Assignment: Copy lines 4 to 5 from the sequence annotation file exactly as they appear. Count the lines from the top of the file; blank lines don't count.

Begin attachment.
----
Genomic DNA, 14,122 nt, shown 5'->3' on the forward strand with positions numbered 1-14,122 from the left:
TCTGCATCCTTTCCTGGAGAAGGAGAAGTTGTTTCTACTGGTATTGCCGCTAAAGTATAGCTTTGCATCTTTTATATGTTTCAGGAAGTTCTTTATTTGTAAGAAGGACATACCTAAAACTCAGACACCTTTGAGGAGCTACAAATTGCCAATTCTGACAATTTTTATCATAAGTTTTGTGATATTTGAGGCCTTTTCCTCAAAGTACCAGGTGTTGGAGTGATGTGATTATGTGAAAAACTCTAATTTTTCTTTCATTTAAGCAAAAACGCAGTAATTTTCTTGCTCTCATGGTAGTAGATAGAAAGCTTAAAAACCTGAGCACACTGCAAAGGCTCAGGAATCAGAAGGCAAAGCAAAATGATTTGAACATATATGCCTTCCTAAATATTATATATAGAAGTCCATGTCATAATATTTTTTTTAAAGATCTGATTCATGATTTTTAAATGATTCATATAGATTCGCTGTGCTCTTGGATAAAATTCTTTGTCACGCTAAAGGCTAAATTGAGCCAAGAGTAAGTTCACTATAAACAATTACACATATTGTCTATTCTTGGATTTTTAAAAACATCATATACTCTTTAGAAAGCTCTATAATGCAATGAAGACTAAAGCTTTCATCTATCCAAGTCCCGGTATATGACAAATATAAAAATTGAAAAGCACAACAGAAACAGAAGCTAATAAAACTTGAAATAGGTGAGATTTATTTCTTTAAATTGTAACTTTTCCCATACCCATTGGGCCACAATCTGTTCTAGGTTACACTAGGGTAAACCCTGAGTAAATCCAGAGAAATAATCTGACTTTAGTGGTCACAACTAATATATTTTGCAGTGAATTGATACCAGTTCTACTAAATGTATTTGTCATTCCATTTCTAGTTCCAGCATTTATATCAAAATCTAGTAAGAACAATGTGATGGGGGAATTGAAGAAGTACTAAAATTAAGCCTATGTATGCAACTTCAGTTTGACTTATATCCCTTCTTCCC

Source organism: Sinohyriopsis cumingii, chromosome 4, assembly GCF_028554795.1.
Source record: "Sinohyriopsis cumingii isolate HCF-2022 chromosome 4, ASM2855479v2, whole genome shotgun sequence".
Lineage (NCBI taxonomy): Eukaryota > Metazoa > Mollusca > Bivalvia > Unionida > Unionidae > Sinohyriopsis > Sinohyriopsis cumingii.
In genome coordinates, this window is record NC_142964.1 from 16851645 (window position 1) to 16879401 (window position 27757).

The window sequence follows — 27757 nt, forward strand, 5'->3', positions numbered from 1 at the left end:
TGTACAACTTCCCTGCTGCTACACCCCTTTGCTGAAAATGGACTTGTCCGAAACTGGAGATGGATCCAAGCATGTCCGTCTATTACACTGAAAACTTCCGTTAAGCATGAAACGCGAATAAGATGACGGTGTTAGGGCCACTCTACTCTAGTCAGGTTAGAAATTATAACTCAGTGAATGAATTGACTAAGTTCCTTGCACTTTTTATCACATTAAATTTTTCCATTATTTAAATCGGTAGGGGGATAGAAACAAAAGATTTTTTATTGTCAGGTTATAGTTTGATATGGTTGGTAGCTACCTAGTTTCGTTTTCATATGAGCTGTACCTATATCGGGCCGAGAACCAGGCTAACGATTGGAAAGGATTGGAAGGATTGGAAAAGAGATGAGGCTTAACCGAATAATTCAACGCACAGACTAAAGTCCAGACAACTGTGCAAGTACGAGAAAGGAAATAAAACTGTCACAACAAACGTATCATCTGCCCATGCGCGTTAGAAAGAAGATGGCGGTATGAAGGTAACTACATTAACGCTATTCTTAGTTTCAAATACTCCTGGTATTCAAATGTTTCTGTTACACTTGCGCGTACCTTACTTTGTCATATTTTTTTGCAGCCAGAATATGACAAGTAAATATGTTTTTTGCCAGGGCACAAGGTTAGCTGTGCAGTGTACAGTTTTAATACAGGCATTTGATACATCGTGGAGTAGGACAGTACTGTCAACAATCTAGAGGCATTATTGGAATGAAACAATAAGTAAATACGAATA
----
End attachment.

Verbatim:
Source record: "Sinohyriopsis cumingii isolate HCF-2022 chromosome 4, ASM2855479v2, whole genome shotgun sequence".
Lineage (NCBI taxonomy): Eukaryota > Metazoa > Mollusca > Bivalvia > Unionida > Unionidae > Sinohyriopsis > Sinohyriopsis cumingii.